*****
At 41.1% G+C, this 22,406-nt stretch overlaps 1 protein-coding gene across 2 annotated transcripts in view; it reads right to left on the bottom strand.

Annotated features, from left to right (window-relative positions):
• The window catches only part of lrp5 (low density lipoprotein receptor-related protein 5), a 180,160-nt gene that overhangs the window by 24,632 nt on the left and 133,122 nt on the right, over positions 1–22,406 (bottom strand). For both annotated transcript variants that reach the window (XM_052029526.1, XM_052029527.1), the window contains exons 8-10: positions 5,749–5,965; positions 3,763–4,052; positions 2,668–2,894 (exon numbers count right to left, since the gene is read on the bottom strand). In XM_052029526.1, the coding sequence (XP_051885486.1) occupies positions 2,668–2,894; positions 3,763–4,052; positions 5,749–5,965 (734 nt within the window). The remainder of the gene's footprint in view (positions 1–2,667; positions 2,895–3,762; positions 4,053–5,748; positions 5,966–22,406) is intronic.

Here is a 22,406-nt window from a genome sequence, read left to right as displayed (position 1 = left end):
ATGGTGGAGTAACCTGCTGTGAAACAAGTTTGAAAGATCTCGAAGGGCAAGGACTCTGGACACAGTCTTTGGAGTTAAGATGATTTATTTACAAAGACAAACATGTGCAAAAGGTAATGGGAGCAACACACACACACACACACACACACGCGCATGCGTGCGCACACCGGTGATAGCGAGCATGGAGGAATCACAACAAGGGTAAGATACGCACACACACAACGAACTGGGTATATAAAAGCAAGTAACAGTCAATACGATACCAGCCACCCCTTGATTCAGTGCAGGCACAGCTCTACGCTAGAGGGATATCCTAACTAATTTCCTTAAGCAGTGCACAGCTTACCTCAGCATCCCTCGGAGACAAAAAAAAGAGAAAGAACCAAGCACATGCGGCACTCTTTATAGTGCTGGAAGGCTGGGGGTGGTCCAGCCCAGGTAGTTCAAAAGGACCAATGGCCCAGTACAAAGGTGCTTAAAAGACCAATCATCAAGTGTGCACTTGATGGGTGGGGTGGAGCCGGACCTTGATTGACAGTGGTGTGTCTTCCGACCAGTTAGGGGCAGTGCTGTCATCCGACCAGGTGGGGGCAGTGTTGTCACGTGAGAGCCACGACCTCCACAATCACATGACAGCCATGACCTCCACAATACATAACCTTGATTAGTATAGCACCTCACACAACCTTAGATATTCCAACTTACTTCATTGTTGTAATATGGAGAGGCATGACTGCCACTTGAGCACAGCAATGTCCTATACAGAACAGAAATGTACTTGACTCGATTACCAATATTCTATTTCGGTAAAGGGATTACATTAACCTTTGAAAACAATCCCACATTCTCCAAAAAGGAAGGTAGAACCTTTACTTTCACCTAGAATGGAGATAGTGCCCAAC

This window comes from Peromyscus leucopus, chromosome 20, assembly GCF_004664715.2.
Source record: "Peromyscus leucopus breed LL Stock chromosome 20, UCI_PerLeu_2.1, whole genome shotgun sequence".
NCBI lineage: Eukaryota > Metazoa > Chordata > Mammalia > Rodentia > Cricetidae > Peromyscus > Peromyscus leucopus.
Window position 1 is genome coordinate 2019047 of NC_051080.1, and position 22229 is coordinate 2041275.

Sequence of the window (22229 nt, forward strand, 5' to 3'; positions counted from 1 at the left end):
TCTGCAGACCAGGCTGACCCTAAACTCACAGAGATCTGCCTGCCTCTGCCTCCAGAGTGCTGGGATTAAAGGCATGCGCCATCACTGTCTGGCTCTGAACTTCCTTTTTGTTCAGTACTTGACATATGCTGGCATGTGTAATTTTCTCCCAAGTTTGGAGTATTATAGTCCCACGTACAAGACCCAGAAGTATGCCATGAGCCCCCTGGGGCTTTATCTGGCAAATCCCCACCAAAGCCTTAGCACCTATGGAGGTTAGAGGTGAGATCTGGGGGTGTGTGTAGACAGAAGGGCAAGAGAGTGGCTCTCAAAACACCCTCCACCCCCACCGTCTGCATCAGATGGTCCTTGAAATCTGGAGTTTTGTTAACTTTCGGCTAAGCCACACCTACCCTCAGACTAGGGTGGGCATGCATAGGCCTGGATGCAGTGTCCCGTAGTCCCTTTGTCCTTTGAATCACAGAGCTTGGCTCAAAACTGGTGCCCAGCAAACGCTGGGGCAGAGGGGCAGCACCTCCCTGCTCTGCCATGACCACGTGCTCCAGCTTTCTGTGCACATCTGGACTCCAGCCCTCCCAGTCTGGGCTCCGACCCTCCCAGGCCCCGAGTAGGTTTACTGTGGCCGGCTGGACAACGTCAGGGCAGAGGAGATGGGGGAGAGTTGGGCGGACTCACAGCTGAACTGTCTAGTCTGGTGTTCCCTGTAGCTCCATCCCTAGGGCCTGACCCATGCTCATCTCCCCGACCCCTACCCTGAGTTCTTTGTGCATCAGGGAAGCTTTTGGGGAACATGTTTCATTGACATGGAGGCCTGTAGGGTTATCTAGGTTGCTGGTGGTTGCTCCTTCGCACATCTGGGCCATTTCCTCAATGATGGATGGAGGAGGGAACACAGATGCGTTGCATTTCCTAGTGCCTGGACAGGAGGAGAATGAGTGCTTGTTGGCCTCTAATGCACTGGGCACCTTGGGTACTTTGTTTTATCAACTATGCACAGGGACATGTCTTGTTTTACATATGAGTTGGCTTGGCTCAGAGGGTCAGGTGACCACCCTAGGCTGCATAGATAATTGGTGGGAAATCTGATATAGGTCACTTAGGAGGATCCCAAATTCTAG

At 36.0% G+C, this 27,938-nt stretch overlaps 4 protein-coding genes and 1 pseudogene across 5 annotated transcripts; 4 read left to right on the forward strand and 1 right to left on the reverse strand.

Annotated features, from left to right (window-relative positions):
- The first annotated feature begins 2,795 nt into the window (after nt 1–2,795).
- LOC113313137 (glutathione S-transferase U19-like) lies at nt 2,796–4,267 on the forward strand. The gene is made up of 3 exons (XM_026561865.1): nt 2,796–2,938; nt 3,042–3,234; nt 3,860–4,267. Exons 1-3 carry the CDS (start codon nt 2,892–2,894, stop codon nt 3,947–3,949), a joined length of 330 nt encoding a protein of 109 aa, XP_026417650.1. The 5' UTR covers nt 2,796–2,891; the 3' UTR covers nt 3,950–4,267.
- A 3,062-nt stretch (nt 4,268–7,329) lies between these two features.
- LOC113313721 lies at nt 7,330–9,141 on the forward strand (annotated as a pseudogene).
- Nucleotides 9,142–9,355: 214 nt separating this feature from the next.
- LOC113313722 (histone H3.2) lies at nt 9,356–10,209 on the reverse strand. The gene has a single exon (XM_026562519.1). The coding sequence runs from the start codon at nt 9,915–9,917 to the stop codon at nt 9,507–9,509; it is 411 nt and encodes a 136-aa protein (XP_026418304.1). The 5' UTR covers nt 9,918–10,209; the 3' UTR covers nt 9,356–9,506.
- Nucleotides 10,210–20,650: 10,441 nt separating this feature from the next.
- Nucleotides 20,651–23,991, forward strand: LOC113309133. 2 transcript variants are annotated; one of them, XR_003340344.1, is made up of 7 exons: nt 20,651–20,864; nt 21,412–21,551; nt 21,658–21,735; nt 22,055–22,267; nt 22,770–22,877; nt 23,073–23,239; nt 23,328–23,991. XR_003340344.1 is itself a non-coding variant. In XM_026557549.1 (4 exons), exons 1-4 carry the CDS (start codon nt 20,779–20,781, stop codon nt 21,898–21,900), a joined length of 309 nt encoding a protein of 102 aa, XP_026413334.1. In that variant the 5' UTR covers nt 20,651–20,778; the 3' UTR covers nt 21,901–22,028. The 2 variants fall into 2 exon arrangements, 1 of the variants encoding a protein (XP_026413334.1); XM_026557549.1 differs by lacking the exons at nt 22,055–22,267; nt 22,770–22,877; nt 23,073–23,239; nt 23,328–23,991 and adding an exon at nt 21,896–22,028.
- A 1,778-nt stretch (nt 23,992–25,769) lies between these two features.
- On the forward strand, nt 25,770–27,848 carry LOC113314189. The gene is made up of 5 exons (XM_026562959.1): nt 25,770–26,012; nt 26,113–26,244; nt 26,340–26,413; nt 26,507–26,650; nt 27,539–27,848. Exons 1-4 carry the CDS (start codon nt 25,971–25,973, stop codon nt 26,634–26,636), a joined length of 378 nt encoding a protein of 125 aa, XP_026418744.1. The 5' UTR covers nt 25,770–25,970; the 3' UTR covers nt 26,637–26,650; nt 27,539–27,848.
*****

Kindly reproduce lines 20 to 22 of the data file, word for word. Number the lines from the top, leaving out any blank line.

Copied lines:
- Nucleotides 10,210–20,650: 10,441 nt separating this feature from the next.
- Nucleotides 20,651–23,991, forward strand: LOC113309133. 2 transcript variants are annotated; one of them, XR_003340344.1, is made up of 7 exons: nt 20,651–20,864; nt 21,412–21,551; nt 21,658–21,735; nt 22,055–22,267; nt 22,770–22,877; nt 23,073–23,239; nt 23,328–23,991. XR_003340344.1 is itself a non-coding variant. In XM_026557549.1 (4 exons), exons 1-4 carry the CDS (start codon nt 20,779–20,781, stop codon nt 21,898–21,900), a joined length of 309 nt encoding a protein of 102 aa, XP_026413334.1. In that variant the 5' UTR covers nt 20,651–20,778; the 3' UTR covers nt 21,901–22,028. The 2 variants fall into 2 exon arrangements, 1 of the variants encoding a protein (XP_026413334.1); XM_026557549.1 differs by lacking the exons at nt 22,055–22,267; nt 22,770–22,877; nt 23,073–23,239; nt 23,328–23,991 and adding an exon at nt 21,896–22,028.
- A 1,778-nt stretch (nt 23,992–25,769) lies between these two features.